Dick Diver are a band from Melbourne. They released their debut album last year titled New Start Again. I love this band because there’s something inherently Australian about their sound, which is something that not many Australians like hearing anymore – so they embrace the twang of their own diction. If you like Flying Nun […]
When I was teenager, I was obsessed with the bands that seeped out of sleepy Dunedin, in New Zealand’s ruggedly beautiful South Island. There was an absolute contrast back then between those acts on the Flying Nun label, presided over with paternal wariness by the godfather of low-fi pop, Chris Knox, and the slicker bands […]
So I’ve had this one track ingrained in my inner-ear iPod for the past two weeks. A lush, smoldering track that rolls and rolls and kicks up during the chorus into an almighty swelling torrent of harmonies, all underpinned by this desolate sense of longing. Pure. Real. The song is called Wall Poster Star and it’s by Kiwi duo, The Brunettes. We spoke recently to Jonathan Bree, one half of the group: Growing up in New Zealand, were you into the South Island Flying Nun sound or the more polished North Island bands and recordings? ‘I was introduced to and loved a lot of early Flying Nun when I was growing up but also liked a lot of the more commercially successful ones too. Never really saw the division between North and South Island bands being a kid. I just liked them and knew they were from my country, and were therefore better than Australian bands’.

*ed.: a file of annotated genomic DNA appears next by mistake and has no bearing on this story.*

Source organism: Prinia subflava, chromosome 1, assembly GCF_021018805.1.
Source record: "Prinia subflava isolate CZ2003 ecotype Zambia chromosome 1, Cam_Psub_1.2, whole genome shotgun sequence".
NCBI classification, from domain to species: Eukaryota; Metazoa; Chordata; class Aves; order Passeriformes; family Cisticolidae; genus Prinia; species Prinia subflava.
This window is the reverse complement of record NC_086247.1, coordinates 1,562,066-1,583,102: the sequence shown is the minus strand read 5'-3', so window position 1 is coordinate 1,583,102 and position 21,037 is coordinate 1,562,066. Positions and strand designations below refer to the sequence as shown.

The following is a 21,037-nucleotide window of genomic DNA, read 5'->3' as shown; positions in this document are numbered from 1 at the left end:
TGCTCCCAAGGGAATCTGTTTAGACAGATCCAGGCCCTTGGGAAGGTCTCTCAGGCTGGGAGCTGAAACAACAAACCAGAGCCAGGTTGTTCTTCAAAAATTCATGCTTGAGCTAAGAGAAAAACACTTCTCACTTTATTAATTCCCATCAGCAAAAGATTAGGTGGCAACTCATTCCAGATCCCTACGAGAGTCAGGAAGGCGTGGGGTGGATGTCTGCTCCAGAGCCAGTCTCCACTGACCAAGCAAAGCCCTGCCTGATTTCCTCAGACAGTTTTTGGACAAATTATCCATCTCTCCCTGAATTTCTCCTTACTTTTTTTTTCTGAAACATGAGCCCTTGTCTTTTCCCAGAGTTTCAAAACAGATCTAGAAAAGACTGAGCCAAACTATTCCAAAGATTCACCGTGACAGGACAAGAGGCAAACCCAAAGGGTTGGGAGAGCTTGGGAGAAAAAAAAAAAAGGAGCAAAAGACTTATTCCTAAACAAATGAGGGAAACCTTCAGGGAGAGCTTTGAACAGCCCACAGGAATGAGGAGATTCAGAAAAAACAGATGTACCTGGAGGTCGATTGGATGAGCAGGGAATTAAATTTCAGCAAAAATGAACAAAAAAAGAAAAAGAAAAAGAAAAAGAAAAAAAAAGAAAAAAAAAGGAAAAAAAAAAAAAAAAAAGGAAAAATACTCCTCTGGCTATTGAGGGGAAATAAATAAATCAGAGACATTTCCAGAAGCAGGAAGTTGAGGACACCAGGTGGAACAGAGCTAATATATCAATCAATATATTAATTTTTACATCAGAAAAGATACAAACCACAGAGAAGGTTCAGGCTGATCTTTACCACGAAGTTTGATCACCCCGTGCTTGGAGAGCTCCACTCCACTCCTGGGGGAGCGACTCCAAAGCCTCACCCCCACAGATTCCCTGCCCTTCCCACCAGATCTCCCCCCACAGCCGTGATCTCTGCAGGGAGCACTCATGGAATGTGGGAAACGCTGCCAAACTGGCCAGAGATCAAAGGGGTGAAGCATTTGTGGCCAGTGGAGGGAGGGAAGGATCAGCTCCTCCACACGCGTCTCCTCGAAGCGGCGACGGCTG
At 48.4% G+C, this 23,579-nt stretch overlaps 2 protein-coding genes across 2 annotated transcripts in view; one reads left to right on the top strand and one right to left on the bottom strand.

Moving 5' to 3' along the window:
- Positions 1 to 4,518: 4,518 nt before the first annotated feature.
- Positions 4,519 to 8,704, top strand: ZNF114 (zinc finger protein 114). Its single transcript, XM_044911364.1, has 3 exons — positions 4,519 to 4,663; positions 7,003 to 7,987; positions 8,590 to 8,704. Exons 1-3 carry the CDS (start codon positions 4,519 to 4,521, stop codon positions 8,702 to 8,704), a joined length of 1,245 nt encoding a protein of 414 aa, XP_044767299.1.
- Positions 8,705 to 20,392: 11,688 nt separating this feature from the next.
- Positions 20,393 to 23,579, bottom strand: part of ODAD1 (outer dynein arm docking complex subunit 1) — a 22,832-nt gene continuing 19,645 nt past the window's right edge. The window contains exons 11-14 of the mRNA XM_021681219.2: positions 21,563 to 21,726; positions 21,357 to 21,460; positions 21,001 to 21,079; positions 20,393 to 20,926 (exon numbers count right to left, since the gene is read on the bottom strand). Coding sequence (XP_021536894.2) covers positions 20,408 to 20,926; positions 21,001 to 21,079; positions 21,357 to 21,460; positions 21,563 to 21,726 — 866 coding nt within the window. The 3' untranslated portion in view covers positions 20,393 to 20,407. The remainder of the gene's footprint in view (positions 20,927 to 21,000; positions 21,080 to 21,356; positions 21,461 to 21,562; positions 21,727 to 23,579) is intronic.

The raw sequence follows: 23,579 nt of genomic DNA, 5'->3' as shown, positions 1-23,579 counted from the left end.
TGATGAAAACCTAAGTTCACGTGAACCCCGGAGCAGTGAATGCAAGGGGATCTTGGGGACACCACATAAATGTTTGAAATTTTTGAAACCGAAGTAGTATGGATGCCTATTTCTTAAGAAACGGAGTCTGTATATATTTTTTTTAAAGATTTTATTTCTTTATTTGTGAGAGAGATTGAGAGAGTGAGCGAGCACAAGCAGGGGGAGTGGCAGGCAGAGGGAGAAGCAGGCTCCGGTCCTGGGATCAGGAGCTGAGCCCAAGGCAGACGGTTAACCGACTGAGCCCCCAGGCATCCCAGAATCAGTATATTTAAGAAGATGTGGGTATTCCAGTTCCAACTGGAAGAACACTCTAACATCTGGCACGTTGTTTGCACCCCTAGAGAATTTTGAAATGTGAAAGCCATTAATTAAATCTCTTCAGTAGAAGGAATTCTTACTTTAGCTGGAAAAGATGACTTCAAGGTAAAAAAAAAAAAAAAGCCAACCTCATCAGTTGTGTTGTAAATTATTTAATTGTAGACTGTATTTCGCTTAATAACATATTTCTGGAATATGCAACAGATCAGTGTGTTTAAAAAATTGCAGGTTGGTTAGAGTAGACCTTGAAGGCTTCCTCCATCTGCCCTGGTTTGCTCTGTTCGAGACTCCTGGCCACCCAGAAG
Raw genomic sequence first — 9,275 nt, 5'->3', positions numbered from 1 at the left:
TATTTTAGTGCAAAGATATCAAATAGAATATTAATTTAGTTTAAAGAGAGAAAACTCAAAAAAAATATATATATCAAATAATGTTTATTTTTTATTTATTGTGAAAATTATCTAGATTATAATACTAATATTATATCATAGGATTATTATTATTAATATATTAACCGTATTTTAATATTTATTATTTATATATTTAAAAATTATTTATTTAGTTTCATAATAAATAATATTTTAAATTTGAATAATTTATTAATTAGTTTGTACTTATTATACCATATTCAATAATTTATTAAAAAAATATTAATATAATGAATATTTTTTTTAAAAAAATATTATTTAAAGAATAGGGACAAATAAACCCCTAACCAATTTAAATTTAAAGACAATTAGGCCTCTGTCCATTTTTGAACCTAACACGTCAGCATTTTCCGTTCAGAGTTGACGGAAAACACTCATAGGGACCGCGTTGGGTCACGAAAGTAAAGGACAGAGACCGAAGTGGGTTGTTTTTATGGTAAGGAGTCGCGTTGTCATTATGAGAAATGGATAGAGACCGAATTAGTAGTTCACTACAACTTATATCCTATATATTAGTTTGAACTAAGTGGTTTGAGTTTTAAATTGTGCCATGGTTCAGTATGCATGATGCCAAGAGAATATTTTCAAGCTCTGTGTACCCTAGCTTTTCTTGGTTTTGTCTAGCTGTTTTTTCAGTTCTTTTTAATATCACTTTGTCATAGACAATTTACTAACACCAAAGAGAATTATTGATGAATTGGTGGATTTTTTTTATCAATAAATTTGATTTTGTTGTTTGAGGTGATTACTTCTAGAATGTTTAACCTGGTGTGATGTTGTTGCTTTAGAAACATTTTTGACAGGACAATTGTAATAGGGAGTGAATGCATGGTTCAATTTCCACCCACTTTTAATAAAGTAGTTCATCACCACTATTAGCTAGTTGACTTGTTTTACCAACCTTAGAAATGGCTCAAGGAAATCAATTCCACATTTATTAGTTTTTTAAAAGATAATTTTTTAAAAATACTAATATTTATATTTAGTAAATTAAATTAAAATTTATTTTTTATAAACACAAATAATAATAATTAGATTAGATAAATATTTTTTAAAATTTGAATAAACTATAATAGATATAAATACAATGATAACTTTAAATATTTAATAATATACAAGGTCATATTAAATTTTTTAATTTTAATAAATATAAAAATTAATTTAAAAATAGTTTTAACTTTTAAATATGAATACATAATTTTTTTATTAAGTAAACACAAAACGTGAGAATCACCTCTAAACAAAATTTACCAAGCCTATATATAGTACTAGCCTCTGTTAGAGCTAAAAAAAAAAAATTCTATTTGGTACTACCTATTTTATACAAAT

There was a time, many moons ago, when I would only listen to bands off New Zealand’s Flying Nun label. Yup, I would strap myself into a comfy chair, put my headphones on and, armed with a chunk of chocolate coated Peanut Slab and a can of L&P, soak up album after album of wonderfully self-indulgent low-fi melancholy.
I spent the formative first six years of my life in Wellington, New Zealand, a beautiful windswept city framed by a magnificent harbour in one direction and a stunning collection of green, rolling hills in the other. It was here, on a return visit many years later and deep amongst the clipped accents and ruddy faces of the weather-beaten locals, that I stumbled upon the vast catalogue of the then Dunedin based record label Flying Nun. And what a roster of acts they housed — The Chills, The Bats, The Clean, Tall Dwarfs, The Verlaines, and my favourite guitar-pop band, Straitjacket Fits.
Melbourne duo Children Collide are a restless shake of indie pop, all skewered melodies over tapering, restless basslines. We recently exchanged emails with singer and guitarist Johnny. How do you feel the Australian music scene is going at the moment? It tends to go through troughs and peaks. Which is it in now? ‘Hard one to answer really. There are a lot of amazing bands around at the moment. However, it is a weird time with a very tentative music industry not always willing to take chances; and most interesting music is seen to be a risk. By that I mean that anything decent is going to be slightly original and hence slightly untried and unpredictable in it’s appeal. So I’d say it’s in a creative peak but a slump as far as industry faith and support is concerned’.